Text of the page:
I’ve been reading Henri Cole’s “Street of the Iron Po(e)t” installments on the New Yorker Website. To date there have been five and I imagine they will form the basis of his Paris Diary, whenever he completes it.
When I began reading them, I had no idea who Henri Cole was. I’ve subsequently learned he is a poet, one time executive director of the American Society of Poets who has held many teaching positions, published several collections of poetry, and received a good many awards and honors.
In his first installment he explains that his little apartment is Paris is located on the Street of the Iron Pot (rue Pot de Fer) which he renamed the Street of the Iron Poet—the title of his daily experiences in the city.
The matters he treats range from ordinary chores of going out and about, the parks he visits and the literary luminaries he spends time with.
“I had to clean [his apartment] for many days before I felt comfortable, but now it is home.” “Today I received a flu shot.” “Today I visited the cenotaph to Baudelaire.”
He visits the bookstores of his Latin Quarter neighborhood, the bars and the cinemas that he says have the feel of a village. His words read like prose poems and he intersperses them with photographs he took along the way. He writes about his parents, his mother a first generation French woman whose parents emigrated from Armenia. She met his father in Marseille, who was an American soldier. He includes a photo of the family of three.
He recalls a poem, “Quai d’Orleans” by Elizabeth Bishop, that is set on the Seine, quotes the poem, and includes a photograph, (or is it a painting?) of the bridge. Another day he encounters fifteen horses marching down the avenue.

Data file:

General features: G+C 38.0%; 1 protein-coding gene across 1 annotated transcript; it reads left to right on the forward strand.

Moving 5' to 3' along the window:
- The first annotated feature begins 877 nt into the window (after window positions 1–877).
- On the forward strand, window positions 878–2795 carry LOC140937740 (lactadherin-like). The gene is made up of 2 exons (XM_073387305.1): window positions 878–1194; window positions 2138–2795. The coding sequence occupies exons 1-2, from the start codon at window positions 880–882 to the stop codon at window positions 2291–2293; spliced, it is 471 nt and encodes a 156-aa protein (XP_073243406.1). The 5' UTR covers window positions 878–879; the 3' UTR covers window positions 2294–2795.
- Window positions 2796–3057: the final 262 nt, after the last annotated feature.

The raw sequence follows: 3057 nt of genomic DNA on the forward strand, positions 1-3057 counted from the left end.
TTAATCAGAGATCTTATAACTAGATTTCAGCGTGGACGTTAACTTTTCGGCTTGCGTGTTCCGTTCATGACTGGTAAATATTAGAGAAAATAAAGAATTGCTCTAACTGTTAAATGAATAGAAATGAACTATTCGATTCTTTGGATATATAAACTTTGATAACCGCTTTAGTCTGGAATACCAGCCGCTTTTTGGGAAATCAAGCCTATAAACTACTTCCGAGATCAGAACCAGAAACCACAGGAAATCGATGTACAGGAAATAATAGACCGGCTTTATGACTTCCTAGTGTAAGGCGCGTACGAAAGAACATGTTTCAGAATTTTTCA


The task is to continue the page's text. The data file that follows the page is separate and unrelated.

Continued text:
“I heard the horses’ hooves striking the pavement long before they were visible, and when they stopped at an intersection, those of us on the sidewalk, and in cars and on motorcycles, couldn’t help but pause and admire them, smiling as the wind played with their brushed tails.”
One night he has dinner with a friend who is the biographer of Picasso and Giacometti. The next day he meets with his translator. He visits the Jardin des Plantes and I recall an afternoon I spent there not long ago.
“Walking along the Seine today, I found a monument to Thomas Jefferson, who first sailed to Paris in 1784, to negotiate with European powers. Later, taking a carriage drawn by horses, he traveled south, to Aix-en-Provence, as a private citizen without servants, because he believed that when one travelled alone one reflected more.”
What a pleasure it is to read Cole’s account of his activities from one day to the next. He writes beautifully and gives me a chance to recall those times I too have lived in the same neighborhood of Paris, walked down those same streets, and strolled about the same parks.
I wait for the next installment. Perhaps you’d also like to read those he has published so far? Visit this page for first five.